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Queering international relations: analyzing norm implementation in sexual orientation based refugee law
December 8, 2017 at 11:30 AM to 1:00 PM
|Location:||A602 Loeb Building|
Political Science Speaker Series event
Queer/Refugee Law/International Relations
Melbourne Social Equity Institute, University of Melbourne
Secretary and Director
LGBTIQ Refugee Rights
Kaleidoscope Human Rights Foundation
Jaz Dawson is a final-year PhD student with the Melbourne Social Equity Institute in a joint program with the University of Melbourne’s Law and Social and Political Sciences Schools. She is supervised at the University of Melbourne by Professor Sarah Maddison and Professor Michelle Foster. In the first half of 2017 Jaz undertook a research fellowship under the supervision of Professor Thomas Spijkerboer at the Migration and Diversity Centre in the Vrije Universiteit, Amsterdam law school. Jaz’s research looks at the implementation of procedural protection norms in sexual orientation based refugee claims in Australia and the United Kingdom. Broadly, her research also engages with queering constructivist international relations theory, norm implementation, and identity-based approaches to human rights and law. On the side, Jaz is also a director of Kaleidoscope Human Rights Foundation, a not-for-profit organisation based in Melbourne, Australia that seeks to promote LGBTI human rights in Asia and the Pacific.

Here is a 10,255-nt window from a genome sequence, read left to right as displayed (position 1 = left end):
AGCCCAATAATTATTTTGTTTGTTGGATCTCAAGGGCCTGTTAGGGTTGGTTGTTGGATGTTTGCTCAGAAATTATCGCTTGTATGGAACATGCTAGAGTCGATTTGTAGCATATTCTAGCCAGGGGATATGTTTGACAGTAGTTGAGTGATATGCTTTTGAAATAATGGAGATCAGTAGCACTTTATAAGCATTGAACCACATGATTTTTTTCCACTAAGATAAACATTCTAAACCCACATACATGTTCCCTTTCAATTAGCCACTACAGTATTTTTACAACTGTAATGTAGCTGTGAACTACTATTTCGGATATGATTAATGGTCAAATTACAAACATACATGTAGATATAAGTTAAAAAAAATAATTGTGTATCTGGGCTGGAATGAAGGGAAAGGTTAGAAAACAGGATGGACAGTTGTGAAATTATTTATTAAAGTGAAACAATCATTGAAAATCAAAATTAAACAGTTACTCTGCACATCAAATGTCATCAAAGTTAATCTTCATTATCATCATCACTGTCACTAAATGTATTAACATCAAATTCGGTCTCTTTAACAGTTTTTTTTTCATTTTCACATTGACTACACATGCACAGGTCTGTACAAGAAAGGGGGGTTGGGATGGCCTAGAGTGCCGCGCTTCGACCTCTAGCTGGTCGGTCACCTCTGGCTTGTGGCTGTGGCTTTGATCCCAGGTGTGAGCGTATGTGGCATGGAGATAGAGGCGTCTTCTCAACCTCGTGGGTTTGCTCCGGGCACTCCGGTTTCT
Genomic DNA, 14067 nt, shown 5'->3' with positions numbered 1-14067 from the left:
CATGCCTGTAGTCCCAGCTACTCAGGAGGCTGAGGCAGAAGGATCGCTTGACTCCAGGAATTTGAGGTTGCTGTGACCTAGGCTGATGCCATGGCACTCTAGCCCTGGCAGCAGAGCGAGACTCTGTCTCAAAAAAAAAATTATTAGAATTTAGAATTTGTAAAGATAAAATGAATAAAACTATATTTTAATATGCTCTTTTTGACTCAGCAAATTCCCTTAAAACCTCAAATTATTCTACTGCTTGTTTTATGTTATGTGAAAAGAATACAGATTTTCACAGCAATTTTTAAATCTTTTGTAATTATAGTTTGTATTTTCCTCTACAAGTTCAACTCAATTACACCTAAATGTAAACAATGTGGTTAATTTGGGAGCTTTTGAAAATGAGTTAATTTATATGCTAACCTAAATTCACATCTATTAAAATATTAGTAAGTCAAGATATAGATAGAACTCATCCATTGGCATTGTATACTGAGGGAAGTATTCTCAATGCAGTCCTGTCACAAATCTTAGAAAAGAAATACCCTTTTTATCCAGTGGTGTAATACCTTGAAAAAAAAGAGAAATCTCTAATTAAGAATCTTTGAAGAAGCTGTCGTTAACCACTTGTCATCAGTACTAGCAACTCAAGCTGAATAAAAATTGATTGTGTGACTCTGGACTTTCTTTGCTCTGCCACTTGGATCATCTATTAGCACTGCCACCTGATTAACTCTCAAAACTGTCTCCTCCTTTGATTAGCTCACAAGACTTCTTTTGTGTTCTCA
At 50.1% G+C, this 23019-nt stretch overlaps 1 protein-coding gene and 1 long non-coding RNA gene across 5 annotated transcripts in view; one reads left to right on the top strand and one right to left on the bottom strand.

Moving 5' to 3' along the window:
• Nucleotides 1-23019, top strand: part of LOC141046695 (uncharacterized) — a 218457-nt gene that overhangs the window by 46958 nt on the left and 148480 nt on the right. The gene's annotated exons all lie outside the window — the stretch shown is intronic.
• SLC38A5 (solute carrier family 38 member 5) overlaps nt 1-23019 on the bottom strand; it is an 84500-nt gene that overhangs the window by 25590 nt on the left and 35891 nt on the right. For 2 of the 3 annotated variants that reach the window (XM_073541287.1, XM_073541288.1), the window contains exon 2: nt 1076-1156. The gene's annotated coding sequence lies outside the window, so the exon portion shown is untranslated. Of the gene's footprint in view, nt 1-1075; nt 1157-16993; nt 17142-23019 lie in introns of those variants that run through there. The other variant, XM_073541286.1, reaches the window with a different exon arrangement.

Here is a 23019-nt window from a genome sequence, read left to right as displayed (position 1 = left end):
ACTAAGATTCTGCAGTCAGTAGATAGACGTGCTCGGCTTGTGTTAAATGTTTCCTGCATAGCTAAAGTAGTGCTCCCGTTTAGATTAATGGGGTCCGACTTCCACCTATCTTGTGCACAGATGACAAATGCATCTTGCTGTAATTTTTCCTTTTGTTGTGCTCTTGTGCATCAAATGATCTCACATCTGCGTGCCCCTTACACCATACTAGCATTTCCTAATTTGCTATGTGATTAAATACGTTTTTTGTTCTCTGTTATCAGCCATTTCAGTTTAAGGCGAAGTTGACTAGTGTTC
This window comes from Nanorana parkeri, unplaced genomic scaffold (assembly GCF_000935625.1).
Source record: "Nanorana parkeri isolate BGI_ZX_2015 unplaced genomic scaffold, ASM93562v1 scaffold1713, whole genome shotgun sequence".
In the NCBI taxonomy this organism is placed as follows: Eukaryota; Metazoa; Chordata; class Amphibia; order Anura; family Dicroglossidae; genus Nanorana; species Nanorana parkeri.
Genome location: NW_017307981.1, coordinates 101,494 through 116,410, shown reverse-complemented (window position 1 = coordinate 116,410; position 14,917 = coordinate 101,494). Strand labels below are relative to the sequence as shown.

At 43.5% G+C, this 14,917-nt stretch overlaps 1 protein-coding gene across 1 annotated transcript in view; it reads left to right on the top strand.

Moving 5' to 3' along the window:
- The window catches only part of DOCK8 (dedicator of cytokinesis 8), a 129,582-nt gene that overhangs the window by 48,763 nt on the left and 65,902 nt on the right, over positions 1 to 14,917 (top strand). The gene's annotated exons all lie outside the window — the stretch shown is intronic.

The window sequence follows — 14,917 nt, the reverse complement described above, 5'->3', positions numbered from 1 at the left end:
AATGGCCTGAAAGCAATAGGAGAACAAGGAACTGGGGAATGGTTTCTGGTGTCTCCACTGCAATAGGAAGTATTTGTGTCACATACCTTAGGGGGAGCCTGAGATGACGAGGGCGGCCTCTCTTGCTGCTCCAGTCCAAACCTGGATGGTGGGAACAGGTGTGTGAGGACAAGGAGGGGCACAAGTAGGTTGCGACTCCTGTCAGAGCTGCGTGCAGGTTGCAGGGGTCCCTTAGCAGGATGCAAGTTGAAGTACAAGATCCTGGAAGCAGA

Jaz’s research explores procedural protection norm implementation in sexual-orientation based refugee claims in Australia and the United Kingdom. Jaz’s project is focused on assessing how domestic ideational, institutional, and material structures influence certain UNHCR protection norms being implemented, or not, in each jurisdiction. It is argued that institutionally, the makeup of each legal system and the role elements such as administrative bodies or regional courts have an influence on the successful implementation of procedural protection norms in these jurisdictions. Furthermore, it is argued that domestic ideational influences, such as the heteronormative history of the law (at the domestic, regional, and international level) plays an important role in the development of sexual orientation based claims, protection norms, and the manner in which they are implemented in Australia and the UK. The project also explores the role that the ever-shifting broader political and refugee policy related goals of each government and associated bureaucracies have on successful norm implementation in sexual orientation based claims. This thesis also contributes to the growing body of queer international relations and legal scholarship, questioning the role of identity-based human rights and refugee status recognition, as well as the way we theorize norms and their implementation in international relations.